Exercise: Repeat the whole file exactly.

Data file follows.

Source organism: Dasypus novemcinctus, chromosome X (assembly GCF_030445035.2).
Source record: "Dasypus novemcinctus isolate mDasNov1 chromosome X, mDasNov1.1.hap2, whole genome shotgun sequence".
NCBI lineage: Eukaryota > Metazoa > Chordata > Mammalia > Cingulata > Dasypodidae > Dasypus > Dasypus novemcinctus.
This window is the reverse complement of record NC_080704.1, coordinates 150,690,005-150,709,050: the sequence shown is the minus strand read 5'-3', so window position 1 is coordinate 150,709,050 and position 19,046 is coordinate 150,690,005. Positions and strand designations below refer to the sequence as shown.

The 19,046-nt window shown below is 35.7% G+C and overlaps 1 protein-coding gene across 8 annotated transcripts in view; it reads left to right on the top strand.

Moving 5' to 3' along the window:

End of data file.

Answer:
Source organism: Dasypus novemcinctus, chromosome X (assembly GCF_030445035.2).
Source record: "Dasypus novemcinctus isolate mDasNov1 chromosome X, mDasNov1.1.hap2, whole genome shotgun sequence".
NCBI lineage: Eukaryota > Metazoa > Chordata > Mammalia > Cingulata > Dasypodidae > Dasypus > Dasypus novemcinctus.
This window is the reverse complement of record NC_080704.1, coordinates 150,690,005-150,709,050: the sequence shown is the minus strand read 5'-3', so window position 1 is coordinate 150,709,050 and position 19,046 is coordinate 150,690,005. Positions and strand designations below refer to the sequence as shown.

The 19,046-nt window shown below is 35.7% G+C and overlaps 1 protein-coding gene across 8 annotated transcripts in view; it reads left to right on the top strand.

Moving 5' to 3' along the window: